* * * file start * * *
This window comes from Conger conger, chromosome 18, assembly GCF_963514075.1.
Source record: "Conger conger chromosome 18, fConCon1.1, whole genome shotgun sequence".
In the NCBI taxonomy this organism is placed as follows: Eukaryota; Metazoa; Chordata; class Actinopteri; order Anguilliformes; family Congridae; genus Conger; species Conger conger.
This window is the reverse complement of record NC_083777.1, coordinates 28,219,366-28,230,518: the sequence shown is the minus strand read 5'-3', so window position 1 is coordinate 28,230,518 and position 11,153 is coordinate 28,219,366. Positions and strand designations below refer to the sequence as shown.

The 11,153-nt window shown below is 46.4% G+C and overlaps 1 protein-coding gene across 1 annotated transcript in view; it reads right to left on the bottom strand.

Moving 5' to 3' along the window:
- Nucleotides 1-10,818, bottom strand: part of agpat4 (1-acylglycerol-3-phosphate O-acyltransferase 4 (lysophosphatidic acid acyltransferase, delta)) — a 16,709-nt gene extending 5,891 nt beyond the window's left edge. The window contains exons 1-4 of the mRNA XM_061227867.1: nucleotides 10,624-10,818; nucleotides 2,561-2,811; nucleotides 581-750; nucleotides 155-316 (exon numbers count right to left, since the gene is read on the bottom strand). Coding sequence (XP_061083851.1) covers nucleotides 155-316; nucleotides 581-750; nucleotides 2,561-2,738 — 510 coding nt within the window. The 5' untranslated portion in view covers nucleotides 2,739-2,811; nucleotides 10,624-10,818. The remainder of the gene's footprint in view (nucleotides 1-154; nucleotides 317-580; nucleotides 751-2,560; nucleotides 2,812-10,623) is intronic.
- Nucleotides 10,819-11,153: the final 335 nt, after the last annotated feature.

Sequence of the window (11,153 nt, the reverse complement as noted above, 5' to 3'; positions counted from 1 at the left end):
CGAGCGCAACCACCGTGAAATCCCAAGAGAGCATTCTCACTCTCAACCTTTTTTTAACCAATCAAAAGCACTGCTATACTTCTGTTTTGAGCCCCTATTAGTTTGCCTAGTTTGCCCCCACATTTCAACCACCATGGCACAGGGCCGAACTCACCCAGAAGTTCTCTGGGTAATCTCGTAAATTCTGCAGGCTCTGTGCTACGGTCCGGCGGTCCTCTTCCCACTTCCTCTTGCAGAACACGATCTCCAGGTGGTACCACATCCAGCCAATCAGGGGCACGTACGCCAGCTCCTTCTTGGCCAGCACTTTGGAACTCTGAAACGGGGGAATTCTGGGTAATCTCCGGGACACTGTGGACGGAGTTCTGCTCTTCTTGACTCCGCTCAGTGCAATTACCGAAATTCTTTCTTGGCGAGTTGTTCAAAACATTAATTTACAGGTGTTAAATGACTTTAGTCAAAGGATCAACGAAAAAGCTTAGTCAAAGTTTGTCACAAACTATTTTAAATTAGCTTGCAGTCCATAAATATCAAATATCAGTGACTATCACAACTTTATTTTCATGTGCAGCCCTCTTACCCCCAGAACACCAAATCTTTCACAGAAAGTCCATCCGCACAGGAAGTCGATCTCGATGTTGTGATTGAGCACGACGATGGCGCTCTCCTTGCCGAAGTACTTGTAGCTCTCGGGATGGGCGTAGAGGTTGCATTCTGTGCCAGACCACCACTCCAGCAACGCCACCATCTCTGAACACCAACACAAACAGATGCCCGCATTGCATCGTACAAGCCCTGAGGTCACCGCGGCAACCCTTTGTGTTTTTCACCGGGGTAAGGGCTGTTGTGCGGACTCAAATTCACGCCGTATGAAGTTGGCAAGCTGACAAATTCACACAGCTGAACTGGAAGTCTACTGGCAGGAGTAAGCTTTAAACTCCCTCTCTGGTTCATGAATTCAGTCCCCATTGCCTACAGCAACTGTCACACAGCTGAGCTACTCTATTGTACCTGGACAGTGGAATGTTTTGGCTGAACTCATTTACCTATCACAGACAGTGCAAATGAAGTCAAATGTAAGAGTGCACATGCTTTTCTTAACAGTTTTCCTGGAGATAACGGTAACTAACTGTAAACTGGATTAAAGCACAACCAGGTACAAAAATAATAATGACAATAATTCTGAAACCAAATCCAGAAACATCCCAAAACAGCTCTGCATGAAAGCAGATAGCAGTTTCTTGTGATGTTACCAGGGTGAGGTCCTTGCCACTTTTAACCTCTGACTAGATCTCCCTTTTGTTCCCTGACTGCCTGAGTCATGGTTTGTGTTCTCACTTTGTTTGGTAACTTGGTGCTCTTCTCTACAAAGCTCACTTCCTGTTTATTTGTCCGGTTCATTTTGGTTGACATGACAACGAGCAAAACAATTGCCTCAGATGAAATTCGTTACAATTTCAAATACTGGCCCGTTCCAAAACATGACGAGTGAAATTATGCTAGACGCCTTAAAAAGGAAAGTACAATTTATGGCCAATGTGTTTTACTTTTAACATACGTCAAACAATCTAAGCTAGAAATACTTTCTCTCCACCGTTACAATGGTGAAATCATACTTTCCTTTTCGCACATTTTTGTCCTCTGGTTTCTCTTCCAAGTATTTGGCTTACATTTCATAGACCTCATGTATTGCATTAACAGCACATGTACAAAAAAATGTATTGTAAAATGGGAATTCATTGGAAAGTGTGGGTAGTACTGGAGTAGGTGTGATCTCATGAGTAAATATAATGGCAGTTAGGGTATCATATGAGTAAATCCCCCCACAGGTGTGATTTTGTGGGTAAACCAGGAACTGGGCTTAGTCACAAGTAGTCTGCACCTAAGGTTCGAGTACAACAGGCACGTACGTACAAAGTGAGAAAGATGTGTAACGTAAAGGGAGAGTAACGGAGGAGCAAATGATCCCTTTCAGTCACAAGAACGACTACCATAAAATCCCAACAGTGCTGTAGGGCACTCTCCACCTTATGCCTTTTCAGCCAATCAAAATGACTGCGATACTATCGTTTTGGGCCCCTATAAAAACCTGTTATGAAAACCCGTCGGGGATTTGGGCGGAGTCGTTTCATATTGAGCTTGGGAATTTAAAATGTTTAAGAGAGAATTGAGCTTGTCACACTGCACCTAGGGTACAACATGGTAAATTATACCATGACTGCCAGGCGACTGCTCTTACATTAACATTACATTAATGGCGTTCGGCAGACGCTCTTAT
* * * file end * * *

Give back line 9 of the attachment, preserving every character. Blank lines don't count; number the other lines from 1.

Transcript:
Sequence of the window (11,153 nt, the reverse complement as noted above, 5' to 3'; positions counted from 1 at the left end):